D.C. Circuit Case May Test Continuing Validity of FERC Delegations of Authority to Agency Staff Once Its Quorum Disappeared

By Harvey Reiter, John McCaffrey and Tammie Ptacek

On February 7 and March 7, 2017, we wrote about how the Federal Energy Regulatory Commission (FERC) is operating without a legal quorum of three members and how the lack of a quorum might affect the validity of FERC staff actions taken under a Feb. 3, 2017 FERC delegation order issued hours before it lost its quorum.

Our March 7 insight informed readers of a rehearing application filed by the Wyoming Pipeline Authority (WPA) challenging the legality of any delegation orders issued by FERC staff in the absence of a quorum. The possibility that the WPA would take FERC to court on that issue could have placed a cloud over delegated orders, even on routine uncontested matters. Not long after WPA filed its rehearing, however, the issues raised by that rehearing became moot, while still other issues were presented by a FERC tolling order issued in another proceeding.

On March 22, 2017, Wyoming Gov. Matt Mead forced the WPA to withdraw its rehearing request. Since the 30-day limit for seeking rehearing is statutory and cannot be extended, WPA's withdrawal of its rehearing is with prejudice, that is, it cannot be renewed or raised again. An interesting aside: the Energy360 article discussing the withdrawal quotes the spokesman for Gov. Mead as saying that the rehearing was withdrawn because of the state's "resource limitations" and "budget reductions." But the article then quotes the outside attorney for WPA, who said he was handling the matter for the agency on a pro bono basis.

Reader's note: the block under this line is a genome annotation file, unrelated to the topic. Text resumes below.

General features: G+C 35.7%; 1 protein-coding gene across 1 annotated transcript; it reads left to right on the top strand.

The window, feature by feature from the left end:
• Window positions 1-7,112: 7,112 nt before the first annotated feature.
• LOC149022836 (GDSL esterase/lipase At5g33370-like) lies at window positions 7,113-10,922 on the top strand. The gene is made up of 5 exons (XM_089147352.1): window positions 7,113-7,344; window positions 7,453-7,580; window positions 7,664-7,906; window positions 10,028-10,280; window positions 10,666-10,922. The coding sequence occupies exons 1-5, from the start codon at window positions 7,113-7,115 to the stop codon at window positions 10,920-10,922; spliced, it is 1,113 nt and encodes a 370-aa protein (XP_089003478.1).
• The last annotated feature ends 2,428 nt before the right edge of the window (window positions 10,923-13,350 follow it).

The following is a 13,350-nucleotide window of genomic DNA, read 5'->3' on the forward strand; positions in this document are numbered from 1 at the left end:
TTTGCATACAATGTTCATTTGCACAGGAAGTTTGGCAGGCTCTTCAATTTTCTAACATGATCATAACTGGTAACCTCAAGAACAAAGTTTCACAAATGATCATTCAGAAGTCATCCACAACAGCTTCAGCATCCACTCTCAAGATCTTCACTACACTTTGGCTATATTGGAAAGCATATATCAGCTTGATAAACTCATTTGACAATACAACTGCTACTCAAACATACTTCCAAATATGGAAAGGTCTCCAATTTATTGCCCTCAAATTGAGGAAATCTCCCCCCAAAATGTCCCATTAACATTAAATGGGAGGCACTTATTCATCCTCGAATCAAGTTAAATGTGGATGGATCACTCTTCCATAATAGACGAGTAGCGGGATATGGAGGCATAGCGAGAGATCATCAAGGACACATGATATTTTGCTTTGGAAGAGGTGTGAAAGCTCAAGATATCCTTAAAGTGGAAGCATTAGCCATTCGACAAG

The day after WPA withdrew its rehearing, the quorum issue resurfaced when the Sierra Club and several other environmental groups opposing the natural gas pipeline project known as the Atlantic Sunrise project filed a petition in the D.C. Circuit for review of a FERC order approving the project. FERC had issued an order approving the project in February, when it still had a quorum. But the Sierra Club and others later sought rehearing and FERC's "tolling order" – an order granting rehearing "for purposes of further consideration" -- was issued by its staff after FERC had lost its quorum.

Ordinarily, a tolling order precludes judicial review, which is permitted only after FERC either denies a rehearing request or fails to act on the request within 30 days. The Sierra Club, however, now argues that only FERC itself can act to deny a rehearing and since FERC lacks a quorum, its staff lacks the authority to issue a tolling order that FERC itself cannot issue. And, the Sierra Club concludes, since 30 days have passed since the Sierra Club filed its rehearing without FERC action, the court has jurisdiction to consider Sierra's appeal.

When deciding whether Sierra Club's petition is premature (because a tolling order was issued), the court will have to address whether the tolling order itself was valid. That is, it will have to decide if FERC can lawfully delegate the authority to issue a tolling order to its staff when there is no quorum. In addressing that question, the court's decision may have broader ramifications for the lawfulness of other delegated orders issued by FERC's staff. Stay tuned.

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